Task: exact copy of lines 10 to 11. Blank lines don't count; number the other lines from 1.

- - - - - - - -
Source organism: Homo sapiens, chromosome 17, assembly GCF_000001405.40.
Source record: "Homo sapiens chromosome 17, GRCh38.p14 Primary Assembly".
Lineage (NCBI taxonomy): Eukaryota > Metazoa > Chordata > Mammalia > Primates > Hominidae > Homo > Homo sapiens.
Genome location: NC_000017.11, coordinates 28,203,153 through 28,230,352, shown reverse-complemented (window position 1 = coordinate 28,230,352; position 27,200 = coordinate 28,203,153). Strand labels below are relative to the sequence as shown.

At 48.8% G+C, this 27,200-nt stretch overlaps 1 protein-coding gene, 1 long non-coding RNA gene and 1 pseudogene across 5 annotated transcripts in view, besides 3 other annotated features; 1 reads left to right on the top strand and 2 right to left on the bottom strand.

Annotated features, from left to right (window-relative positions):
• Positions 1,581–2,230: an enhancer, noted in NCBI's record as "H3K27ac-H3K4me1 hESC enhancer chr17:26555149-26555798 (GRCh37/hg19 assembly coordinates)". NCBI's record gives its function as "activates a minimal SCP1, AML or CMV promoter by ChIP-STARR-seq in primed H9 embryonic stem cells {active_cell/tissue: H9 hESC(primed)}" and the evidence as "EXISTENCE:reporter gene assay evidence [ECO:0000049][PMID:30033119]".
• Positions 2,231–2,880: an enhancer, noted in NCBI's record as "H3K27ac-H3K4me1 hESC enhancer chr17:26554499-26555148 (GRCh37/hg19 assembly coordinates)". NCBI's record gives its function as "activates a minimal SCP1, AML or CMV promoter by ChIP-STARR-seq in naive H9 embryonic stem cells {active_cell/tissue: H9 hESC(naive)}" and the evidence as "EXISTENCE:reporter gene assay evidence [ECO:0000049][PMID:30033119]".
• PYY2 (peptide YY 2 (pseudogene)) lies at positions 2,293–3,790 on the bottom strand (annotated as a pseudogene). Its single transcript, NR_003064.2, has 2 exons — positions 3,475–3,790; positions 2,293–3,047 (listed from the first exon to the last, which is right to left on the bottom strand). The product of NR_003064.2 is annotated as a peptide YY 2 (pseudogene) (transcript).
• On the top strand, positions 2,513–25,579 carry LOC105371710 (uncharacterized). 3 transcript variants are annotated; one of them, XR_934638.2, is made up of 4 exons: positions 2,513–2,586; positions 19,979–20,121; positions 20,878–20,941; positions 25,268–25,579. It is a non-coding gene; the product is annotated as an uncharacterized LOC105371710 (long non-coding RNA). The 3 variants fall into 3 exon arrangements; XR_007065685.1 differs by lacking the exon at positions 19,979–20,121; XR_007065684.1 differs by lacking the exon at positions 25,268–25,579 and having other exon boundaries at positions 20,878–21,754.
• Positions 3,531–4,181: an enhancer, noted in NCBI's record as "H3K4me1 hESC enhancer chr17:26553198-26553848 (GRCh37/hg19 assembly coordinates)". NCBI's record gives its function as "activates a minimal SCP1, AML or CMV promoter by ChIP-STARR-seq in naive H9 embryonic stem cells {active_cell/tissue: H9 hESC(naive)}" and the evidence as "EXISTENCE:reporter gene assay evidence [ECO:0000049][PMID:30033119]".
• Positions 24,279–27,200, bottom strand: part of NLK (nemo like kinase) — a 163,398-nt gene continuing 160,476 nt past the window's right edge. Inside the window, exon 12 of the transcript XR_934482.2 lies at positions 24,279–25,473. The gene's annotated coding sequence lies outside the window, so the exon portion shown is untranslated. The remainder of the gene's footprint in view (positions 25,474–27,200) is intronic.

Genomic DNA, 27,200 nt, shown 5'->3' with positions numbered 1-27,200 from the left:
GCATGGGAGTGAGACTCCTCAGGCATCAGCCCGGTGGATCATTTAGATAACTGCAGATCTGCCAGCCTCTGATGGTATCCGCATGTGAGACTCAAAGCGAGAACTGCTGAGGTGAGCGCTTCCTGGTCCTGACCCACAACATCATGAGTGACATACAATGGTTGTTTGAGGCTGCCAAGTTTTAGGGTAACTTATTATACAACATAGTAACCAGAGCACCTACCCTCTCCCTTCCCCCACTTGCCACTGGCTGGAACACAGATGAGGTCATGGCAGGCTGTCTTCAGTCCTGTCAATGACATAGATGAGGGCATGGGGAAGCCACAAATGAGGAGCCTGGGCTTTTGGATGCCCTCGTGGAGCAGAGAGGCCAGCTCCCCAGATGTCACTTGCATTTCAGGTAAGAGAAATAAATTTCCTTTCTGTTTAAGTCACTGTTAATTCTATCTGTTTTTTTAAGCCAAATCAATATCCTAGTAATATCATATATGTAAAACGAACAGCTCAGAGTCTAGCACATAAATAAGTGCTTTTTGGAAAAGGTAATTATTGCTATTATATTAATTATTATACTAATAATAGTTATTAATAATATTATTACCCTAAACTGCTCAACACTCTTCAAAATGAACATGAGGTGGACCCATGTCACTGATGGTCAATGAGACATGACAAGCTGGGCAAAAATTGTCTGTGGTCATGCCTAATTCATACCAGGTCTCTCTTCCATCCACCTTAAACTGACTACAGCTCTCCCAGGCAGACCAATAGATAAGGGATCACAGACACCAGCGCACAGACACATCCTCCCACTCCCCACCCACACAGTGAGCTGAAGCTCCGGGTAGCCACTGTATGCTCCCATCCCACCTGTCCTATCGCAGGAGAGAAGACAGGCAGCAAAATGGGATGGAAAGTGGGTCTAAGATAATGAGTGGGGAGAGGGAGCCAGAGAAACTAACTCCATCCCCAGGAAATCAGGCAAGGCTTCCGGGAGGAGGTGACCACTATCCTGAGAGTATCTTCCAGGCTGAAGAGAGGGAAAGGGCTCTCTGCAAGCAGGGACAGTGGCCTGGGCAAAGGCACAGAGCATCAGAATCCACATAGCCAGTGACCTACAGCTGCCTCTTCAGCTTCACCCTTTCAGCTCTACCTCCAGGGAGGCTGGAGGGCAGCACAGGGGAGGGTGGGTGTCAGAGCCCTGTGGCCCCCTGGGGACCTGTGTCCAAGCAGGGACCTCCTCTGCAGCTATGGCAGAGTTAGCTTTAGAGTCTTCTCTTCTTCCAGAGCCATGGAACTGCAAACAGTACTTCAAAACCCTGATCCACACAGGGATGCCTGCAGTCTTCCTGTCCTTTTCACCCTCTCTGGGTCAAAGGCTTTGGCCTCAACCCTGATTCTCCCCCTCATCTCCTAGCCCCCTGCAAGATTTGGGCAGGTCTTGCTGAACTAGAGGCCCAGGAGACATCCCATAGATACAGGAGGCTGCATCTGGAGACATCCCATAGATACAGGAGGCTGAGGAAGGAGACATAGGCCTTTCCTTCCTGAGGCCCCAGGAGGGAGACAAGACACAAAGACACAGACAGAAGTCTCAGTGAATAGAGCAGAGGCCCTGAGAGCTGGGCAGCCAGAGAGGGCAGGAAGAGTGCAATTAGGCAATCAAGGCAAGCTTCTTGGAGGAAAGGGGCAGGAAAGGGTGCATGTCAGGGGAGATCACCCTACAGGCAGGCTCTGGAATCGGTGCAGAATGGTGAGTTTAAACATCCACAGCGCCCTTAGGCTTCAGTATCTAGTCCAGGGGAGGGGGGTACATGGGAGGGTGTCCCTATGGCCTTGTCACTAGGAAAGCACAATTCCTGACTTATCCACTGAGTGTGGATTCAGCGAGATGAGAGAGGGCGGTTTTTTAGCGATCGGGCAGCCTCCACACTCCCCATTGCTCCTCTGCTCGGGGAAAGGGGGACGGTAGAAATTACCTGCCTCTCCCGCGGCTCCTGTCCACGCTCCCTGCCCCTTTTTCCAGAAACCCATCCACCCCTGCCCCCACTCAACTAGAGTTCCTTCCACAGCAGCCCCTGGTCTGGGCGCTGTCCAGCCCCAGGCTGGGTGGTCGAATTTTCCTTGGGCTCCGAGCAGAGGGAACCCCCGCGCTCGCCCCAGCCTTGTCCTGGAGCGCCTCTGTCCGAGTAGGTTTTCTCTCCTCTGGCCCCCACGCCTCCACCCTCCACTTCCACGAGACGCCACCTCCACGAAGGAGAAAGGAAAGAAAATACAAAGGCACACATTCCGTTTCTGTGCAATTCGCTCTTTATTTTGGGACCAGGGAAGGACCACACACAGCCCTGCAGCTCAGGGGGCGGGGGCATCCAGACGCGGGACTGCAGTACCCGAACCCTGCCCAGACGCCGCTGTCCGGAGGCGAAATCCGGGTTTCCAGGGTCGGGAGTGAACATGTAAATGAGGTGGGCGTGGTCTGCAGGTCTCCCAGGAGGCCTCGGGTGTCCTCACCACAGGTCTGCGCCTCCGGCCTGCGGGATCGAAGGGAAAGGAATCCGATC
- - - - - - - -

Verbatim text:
• On the top strand, positions 2,513–25,579 carry LOC105371710 (uncharacterized). 3 transcript variants are annotated; one of them, XR_934638.2, is made up of 4 exons: positions 2,513–2,586; positions 19,979–20,121; positions 20,878–20,941; positions 25,268–25,579. It is a non-coding gene; the product is annotated as an uncharacterized LOC105371710 (long non-coding RNA). The 3 variants fall into 3 exon arrangements; XR_007065685.1 differs by lacking the exon at positions 19,979–20,121; XR_007065684.1 differs by lacking the exon at positions 25,268–25,579 and having other exon boundaries at positions 20,878–21,754.
• Positions 3,531–4,181: an enhancer, noted in NCBI's record as "H3K4me1 hESC enhancer chr17:26553198-26553848 (GRCh37/hg19 assembly coordinates)". NCBI's record gives its function as "activates a minimal SCP1, AML or CMV promoter by ChIP-STARR-seq in naive H9 embryonic stem cells {active_cell/tissue: H9 hESC(naive)}" and the evidence as "EXISTENCE:reporter gene assay evidence [ECO:0000049][PMID:30033119]".